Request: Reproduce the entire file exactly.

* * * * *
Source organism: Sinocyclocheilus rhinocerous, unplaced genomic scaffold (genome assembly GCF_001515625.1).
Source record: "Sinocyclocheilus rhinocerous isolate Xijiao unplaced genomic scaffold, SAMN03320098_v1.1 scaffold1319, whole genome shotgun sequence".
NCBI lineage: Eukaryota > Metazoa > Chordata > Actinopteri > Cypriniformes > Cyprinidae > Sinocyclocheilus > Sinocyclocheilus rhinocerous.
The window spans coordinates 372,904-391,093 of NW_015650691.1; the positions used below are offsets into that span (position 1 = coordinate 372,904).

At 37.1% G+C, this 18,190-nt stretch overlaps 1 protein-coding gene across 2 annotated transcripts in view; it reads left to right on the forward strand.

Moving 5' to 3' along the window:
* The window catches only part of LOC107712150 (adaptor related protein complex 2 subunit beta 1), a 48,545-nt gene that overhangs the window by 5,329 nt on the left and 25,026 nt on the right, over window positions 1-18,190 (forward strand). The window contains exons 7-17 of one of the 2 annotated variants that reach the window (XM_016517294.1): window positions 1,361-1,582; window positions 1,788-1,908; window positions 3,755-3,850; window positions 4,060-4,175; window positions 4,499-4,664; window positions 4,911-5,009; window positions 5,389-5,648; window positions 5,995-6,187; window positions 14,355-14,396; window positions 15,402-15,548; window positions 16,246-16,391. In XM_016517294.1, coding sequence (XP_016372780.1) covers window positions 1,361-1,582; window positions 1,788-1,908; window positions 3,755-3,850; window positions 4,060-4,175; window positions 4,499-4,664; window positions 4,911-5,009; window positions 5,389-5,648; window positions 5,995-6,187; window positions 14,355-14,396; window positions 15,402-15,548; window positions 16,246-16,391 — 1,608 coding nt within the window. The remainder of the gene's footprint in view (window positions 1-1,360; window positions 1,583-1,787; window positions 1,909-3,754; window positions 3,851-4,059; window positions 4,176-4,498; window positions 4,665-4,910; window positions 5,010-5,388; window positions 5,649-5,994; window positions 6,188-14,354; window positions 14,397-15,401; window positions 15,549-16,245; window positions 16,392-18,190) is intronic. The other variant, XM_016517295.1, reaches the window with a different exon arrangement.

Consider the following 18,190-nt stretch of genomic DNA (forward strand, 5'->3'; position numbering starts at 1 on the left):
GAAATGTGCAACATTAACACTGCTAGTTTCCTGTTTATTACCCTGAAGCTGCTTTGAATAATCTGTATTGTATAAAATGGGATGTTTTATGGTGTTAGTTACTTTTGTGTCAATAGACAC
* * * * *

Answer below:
Source organism: Sinocyclocheilus rhinocerous, unplaced genomic scaffold (genome assembly GCF_001515625.1).
Source record: "Sinocyclocheilus rhinocerous isolate Xijiao unplaced genomic scaffold, SAMN03320098_v1.1 scaffold1319, whole genome shotgun sequence".
NCBI lineage: Eukaryota > Metazoa > Chordata > Actinopteri > Cypriniformes > Cyprinidae > Sinocyclocheilus > Sinocyclocheilus rhinocerous.
The window spans coordinates 372,904-391,093 of NW_015650691.1; the positions used below are offsets into that span (position 1 = coordinate 372,904).

At 37.1% G+C, this 18,190-nt stretch overlaps 1 protein-coding gene across 2 annotated transcripts in view; it reads left to right on the forward strand.

Moving 5' to 3' along the window:
* The window catches only part of LOC107712150 (adaptor related protein complex 2 subunit beta 1), a 48,545-nt gene that overhangs the window by 5,329 nt on the left and 25,026 nt on the right, over window positions 1-18,190 (forward strand). The window contains exons 7-17 of one of the 2 annotated variants that reach the window (XM_016517294.1): window positions 1,361-1,582; window positions 1,788-1,908; window positions 3,755-3,850; window positions 4,060-4,175; window positions 4,499-4,664; window positions 4,911-5,009; window positions 5,389-5,648; window positions 5,995-6,187; window positions 14,355-14,396; window positions 15,402-15,548; window positions 16,246-16,391. In XM_016517294.1, coding sequence (XP_016372780.1) covers window positions 1,361-1,582; window positions 1,788-1,908; window positions 3,755-3,850; window positions 4,060-4,175; window positions 4,499-4,664; window positions 4,911-5,009; window positions 5,389-5,648; window positions 5,995-6,187; window positions 14,355-14,396; window positions 15,402-15,548; window positions 16,246-16,391 — 1,608 coding nt within the window. The remainder of the gene's footprint in view (window positions 1-1,360; window positions 1,583-1,787; window positions 1,909-3,754; window positions 3,851-4,059; window positions 4,176-4,498; window positions 4,665-4,910; window positions 5,010-5,388; window positions 5,649-5,994; window positions 6,188-14,354; window positions 14,397-15,401; window positions 15,549-16,245; window positions 16,392-18,190) is intronic. The other variant, XM_016517295.1, reaches the window with a different exon arrangement.

Consider the following 18,190-nt stretch of genomic DNA (forward strand, 5'->3'; position numbering starts at 1 on the left):
GAAATGTGCAACATTAACACTGCTAGTTTCCTGTTTATTACCCTGAAGCTGCTTTGAATAATCTGTATTGTATAAAATGGGATGTTTTATGGTGTTAGTTACTTTTGTGTCAATAGACAC